AIX minage & maxage & rlogin in default & indiv ids

In /etc/security/user,  we have
default:
      admin = false
      login = true
      su = false
      daemon = true
      rlogin = true
        . . .
      minage = 1
      maxage = 8
      mindiff = 3
      maxrepeats = 2
      dictionlist =
      pwdchecks =

oracle:
      minage = 0
      maxage = 0

infrauser1:
      minage = 0
      maxage = 0

sshuser:
      admin = false
      maxage = 0

infrauser2:
      minage = 0
      maxage = 0


Q1:
For infrauser1 & 2, shouldn't the minage=1 & maxage=8 to match with the default & security best practice?

Q2:
with min & maxage=0, for these 2 infra users, do these settings override the system default's minage=1 & maxage=8 ?

Q3:
For oracle account, what's the best/secure practice out there?  min & maxage=0 ?

Q4:
for sshuser used to do sftp, what's the best/secure practice out there?  min & maxage=0 ?
sunhuxAsked:
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tfewsterCommented:
Q1: Yes, it should match your security policy (I assume the defaults reflect that policy)
Q2: Yes, it should match your security policy
Q3: It should match your security policy
Q4: It should match your security policy

I know this is a simplistic view, but it's best security practice. If it's merely inconvenient for the DBAs to change the oracle password, that's not a good enough reason - You can do a great deal of damage with the oracle ID, so it has to be properly managed. Even better, make the DBAs log in with individual IDs and give those IDs sudo rights to switch to the oracle id.

If the other accounts are configured in multiple endpoints, e.g. scripts, that can make it harder to manage.  But you need to know the procedure to change those passwords (including updating any login scripts). Then you can start to enforce regular rotation at a convenient time of day BEFORE the password actually expires.

Also consider using ssh keys instead of passwords, to you can keep better control of access without having to distribute passwords.

Of course, it also depends on how sensitive these accounts are. If the sftp user can't  do much apart from get/put non-sensitive files, you can grant an exception in that case - e.g. change the password less often (but still keep track of who/where it is used)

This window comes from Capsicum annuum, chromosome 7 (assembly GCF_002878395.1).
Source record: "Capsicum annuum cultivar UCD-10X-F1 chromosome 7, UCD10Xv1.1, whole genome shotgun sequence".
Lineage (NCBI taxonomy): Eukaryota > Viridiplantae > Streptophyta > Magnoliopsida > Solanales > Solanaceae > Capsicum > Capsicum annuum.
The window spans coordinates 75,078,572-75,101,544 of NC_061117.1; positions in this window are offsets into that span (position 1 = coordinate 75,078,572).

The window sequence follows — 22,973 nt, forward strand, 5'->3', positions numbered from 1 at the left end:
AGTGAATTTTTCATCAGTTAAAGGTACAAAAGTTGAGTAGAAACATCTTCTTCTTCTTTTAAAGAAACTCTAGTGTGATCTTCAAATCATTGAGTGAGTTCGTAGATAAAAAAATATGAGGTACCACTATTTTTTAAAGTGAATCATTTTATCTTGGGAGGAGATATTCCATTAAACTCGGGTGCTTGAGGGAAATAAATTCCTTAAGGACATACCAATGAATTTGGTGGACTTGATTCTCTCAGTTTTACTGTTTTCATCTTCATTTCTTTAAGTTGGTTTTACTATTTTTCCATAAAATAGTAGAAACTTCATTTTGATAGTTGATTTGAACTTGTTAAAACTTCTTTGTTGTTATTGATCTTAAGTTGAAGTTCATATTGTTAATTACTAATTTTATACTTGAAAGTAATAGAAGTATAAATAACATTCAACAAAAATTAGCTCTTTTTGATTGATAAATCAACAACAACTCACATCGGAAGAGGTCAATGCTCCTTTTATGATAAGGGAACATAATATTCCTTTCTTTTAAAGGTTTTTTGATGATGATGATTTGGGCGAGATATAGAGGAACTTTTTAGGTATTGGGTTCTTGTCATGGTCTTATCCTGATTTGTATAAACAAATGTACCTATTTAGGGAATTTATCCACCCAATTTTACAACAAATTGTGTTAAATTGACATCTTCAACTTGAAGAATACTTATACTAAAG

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sunhuxAuthor Commented:
Need to clarify on what's "Yes" esp for the following 2 :

Q2:
 with min & maxage=0, for these 2 infra users, do these settings override the system default's minage=1 & maxage=8 ?
 So in the case of our infrauser1 & 2, our setting of 0 is not adhering to best practice?

 Q3:
 For oracle account, what's the best/secure practice out there?  min & maxage=0 ?
 So it should be 1 & 7 respectively according to our security policy?
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sunhuxAuthor Commented:
Miss 1 item which was in the subject of the 1st posting:

In the same /etc/security/user,
default:          
                rlogin = true  

Shouldn't rlogin be set to  'false' as rlogin doesn't require password & keys ?
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tfewsterCommented:
Apologies, I missed some of the points
Q2: Yes, individual settings override the system default, so these accounts are not compliant with your standard policy (I assume the defaults section settings match company policy, I'm pretty sure they've been tweaked from the settings on a fresh system install)

Q3: Yes, 1 and 8 (or just remove the "overrides") to match company policy. If you plan to change the password every 7 weeks, it will never expire. Even it does expire, cron jobs etc. will continue to run - only the login will be disabled.

The rlogin setting refers to remote login capability with rlogin/rsh/rexec AND telnet, so if you don't use those protocols any more then set rlogin=false. ssh/sftp and standard ftp will not be affected.
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tfewsterCommented:
Hi sunhux - I'm happy to discuss this further if you want to.

EE prompted me to close the question and award myself points which seems a bit unethical - If you want it deleted, I have no objections!

Regards,
tfewster
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tfewsterCommented:
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